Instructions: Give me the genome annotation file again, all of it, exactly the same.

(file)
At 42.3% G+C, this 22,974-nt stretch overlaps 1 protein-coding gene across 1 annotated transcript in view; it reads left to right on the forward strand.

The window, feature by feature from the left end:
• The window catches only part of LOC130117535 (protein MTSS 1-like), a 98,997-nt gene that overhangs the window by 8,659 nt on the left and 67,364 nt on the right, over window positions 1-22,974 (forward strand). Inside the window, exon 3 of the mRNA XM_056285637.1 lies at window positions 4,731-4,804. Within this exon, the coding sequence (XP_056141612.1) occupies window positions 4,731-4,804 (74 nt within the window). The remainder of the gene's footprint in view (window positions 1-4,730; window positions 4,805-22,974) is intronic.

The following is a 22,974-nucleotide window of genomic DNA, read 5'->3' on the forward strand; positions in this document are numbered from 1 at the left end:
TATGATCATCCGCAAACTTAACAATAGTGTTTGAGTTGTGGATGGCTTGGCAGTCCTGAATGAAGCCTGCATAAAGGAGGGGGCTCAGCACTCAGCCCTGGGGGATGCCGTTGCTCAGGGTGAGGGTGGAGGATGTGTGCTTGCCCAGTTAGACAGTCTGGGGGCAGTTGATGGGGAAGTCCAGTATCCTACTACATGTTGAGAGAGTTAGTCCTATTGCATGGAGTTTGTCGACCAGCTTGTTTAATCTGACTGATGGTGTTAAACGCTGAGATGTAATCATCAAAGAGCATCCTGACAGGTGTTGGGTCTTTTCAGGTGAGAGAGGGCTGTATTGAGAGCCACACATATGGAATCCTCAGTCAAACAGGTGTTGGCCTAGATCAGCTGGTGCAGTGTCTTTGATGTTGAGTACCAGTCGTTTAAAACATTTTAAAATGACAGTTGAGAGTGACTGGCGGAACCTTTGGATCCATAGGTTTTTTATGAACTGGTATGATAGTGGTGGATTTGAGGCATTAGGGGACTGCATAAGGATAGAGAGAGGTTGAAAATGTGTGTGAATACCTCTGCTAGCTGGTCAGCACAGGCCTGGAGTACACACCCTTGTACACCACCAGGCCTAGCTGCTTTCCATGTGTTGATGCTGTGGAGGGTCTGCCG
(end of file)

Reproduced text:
At 42.3% G+C, this 22,974-nt stretch overlaps 1 protein-coding gene across 1 annotated transcript in view; it reads left to right on the forward strand.

The window, feature by feature from the left end:
• The window catches only part of LOC130117535 (protein MTSS 1-like), a 98,997-nt gene that overhangs the window by 8,659 nt on the left and 67,364 nt on the right, over window positions 1-22,974 (forward strand). Inside the window, exon 3 of the mRNA XM_056285637.1 lies at window positions 4,731-4,804. Within this exon, the coding sequence (XP_056141612.1) occupies window positions 4,731-4,804 (74 nt within the window). The remainder of the gene's footprint in view (window positions 1-4,730; window positions 4,805-22,974) is intronic.

The following is a 22,974-nucleotide window of genomic DNA, read 5'->3' on the forward strand; positions in this document are numbered from 1 at the left end:
TATGATCATCCGCAAACTTAACAATAGTGTTTGAGTTGTGGATGGCTTGGCAGTCCTGAATGAAGCCTGCATAAAGGAGGGGGCTCAGCACTCAGCCCTGGGGGATGCCGTTGCTCAGGGTGAGGGTGGAGGATGTGTGCTTGCCCAGTTAGACAGTCTGGGGGCAGTTGATGGGGAAGTCCAGTATCCTACTACATGTTGAGAGAGTTAGTCCTATTGCATGGAGTTTGTCGACCAGCTTGTTTAATCTGACTGATGGTGTTAAACGCTGAGATGTAATCATCAAAGAGCATCCTGACAGGTGTTGGGTCTTTTCAGGTGAGAGAGGGCTGTATTGAGAGCCACACATATGGAATCCTCAGTCAAACAGGTGTTGGCCTAGATCAGCTGGTGCAGTGTCTTTGATGTTGAGTACCAGTCGTTTAAAACATTTTAAAATGACAGTTGAGAGTGACTGGCGGAACCTTTGGATCCATAGGTTTTTTATGAACTGGTATGATAGTGGTGGATTTGAGGCATTAGGGGACTGCATAAGGATAGAGAGAGGTTGAAAATGTGTGTGAATACCTCTGCTAGCTGGTCAGCACAGGCCTGGAGTACACACCCTTGTACACCACCAGGCCTAGCTGCTTTCCATGTGTTGATGCTGTGGAGGGTCTGCCG